Ratios and multiplying factors

Hello Ron Quote:

Originally Posted by

**rn5a** Thanks mate for your help. I have some doubts lingering in my mind.....

Suppose I re-phrase the question:

A garrison of 500 men has provision for 30 days. If 100 more men join the garrison, for how many days will the provison last now?

This is how I would go about it:

Let the no. of days be d. Thus,

500 X 30 = (500 + 100) X d

15000 = 600d

d = 25

This is how I usually do it. Now coming back to my first question & your solution:

At the end of the first 5 days, 120 men have 25 days of provision left. Thus the solution will be the following:

Let the no. of days be d. Thus

120 X (30-5) = (120 + 5) X d

120 X 25 = 125d

d = 24

Have I got it right?

Thanks,

Ron

Yes, your algebraic methods are absolutely fine, and if you're happy with that method, stick to it.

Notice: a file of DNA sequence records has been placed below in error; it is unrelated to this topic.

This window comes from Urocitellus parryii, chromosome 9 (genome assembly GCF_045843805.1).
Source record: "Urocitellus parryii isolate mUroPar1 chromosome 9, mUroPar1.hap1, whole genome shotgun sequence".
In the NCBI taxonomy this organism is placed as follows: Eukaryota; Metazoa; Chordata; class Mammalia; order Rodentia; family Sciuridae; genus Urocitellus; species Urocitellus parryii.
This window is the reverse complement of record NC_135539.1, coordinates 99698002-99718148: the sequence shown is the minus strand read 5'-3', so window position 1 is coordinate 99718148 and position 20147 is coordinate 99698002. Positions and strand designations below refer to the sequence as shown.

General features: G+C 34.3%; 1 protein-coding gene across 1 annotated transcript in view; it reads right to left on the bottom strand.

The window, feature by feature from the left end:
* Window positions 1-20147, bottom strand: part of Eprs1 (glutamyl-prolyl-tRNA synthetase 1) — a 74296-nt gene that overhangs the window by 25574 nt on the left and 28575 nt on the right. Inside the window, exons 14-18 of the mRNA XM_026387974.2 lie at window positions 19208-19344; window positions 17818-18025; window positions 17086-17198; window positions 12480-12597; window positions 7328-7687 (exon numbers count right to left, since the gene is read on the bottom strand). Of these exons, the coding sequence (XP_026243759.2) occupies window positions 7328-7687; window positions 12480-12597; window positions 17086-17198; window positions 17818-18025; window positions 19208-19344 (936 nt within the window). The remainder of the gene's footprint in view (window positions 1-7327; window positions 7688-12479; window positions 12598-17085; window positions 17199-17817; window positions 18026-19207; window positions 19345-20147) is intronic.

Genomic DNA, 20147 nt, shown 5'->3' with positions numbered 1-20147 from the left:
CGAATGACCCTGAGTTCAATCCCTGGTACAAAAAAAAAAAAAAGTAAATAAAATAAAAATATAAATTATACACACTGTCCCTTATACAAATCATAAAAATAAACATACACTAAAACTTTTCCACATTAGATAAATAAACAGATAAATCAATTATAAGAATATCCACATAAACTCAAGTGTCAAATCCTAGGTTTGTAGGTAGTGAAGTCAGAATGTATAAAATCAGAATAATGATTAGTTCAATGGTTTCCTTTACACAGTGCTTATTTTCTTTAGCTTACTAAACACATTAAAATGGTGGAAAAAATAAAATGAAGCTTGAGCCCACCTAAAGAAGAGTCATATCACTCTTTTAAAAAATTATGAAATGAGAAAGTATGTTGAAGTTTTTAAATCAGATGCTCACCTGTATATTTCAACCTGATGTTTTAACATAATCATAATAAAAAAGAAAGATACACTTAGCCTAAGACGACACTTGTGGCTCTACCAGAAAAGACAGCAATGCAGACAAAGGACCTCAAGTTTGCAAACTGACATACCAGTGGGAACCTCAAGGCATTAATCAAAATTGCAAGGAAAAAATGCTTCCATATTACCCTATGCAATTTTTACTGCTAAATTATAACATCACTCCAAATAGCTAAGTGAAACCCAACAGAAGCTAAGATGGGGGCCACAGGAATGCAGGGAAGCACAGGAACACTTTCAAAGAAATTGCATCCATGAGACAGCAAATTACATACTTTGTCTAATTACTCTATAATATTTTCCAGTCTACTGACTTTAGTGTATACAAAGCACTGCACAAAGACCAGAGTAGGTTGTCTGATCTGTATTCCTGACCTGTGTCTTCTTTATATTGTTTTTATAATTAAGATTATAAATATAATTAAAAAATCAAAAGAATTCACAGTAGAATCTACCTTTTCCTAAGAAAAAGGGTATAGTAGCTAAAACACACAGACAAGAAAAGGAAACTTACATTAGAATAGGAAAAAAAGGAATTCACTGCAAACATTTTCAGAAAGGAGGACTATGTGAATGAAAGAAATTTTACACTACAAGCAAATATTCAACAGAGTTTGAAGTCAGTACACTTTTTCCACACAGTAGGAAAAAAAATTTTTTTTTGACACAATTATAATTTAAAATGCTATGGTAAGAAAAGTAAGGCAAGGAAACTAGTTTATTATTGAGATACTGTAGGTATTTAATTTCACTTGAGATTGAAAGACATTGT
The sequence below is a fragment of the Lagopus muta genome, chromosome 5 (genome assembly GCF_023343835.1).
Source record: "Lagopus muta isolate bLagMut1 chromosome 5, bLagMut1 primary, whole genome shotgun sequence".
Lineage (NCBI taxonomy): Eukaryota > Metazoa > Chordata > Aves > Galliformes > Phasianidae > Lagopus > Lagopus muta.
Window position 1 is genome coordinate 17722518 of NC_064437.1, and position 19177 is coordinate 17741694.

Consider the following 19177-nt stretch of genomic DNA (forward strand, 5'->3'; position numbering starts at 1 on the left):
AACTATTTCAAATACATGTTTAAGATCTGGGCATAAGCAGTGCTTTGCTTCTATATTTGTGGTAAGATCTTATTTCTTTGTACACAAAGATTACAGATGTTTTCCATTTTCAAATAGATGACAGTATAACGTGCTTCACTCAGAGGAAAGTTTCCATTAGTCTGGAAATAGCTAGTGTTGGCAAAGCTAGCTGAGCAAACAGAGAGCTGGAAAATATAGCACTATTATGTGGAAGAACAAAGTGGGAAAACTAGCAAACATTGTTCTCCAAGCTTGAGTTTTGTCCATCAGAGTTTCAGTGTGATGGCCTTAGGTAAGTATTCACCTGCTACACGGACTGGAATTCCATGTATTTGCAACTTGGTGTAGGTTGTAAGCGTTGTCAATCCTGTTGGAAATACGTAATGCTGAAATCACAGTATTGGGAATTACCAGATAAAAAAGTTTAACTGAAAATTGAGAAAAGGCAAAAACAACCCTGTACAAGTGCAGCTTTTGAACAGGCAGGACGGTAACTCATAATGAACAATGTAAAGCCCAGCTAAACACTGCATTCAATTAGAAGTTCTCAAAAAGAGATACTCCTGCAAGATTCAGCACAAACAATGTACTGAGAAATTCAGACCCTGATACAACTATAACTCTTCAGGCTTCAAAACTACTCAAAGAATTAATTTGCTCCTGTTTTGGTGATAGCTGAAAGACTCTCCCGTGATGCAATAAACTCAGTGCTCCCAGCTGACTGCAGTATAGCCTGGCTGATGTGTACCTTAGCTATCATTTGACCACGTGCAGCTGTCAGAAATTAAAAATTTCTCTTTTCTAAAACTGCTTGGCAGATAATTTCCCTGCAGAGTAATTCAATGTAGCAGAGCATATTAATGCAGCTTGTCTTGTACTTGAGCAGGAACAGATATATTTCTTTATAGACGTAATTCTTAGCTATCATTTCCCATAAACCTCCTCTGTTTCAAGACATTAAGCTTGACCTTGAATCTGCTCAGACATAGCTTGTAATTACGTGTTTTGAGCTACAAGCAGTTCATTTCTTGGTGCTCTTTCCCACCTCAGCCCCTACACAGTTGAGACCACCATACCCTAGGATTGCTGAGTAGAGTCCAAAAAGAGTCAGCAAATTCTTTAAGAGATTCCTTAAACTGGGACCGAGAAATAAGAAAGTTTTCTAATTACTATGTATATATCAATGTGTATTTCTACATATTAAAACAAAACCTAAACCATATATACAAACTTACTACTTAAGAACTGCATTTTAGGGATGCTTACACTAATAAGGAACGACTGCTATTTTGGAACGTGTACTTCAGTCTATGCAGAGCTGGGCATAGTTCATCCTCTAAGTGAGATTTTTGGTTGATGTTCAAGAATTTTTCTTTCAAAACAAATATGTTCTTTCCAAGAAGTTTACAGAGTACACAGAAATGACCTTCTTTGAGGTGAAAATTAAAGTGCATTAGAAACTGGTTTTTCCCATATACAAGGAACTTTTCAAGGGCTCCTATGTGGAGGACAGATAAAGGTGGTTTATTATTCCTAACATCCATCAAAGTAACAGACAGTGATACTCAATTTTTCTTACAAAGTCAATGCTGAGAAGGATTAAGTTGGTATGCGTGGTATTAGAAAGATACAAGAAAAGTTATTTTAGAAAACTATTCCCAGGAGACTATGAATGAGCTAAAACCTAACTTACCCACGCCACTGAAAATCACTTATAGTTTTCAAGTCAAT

I like to use what is a now sometimes regarded as the old-fashioned method of multiplying factors (as I explained in my first post) because they often avoid algebra, and lead very quickly to the answer. Here's another example:A shirt is reduced by $\displaystyle 10$% in a sale, and is now priced at £$\displaystyle 7.11$. What price was it offered at originally?

Using multiplying factors, the method is this:The original price is $\displaystyle 100$%; the sale price is $\displaystyle 100 - 10 = 90$%; a ratio of $\displaystyle 100:90$. We need to create a multiplying factor using these numbers that will make the sale price *bigger *- to get back to the original price. So the *bigger *number goes on top to make the multiplying factor $\displaystyle \frac{100}{90}$.

So the original price was £$\displaystyle 7.11\times\frac{100}{90}=$ £$\displaystyle 7.90$.

See how easy that is?

Grandad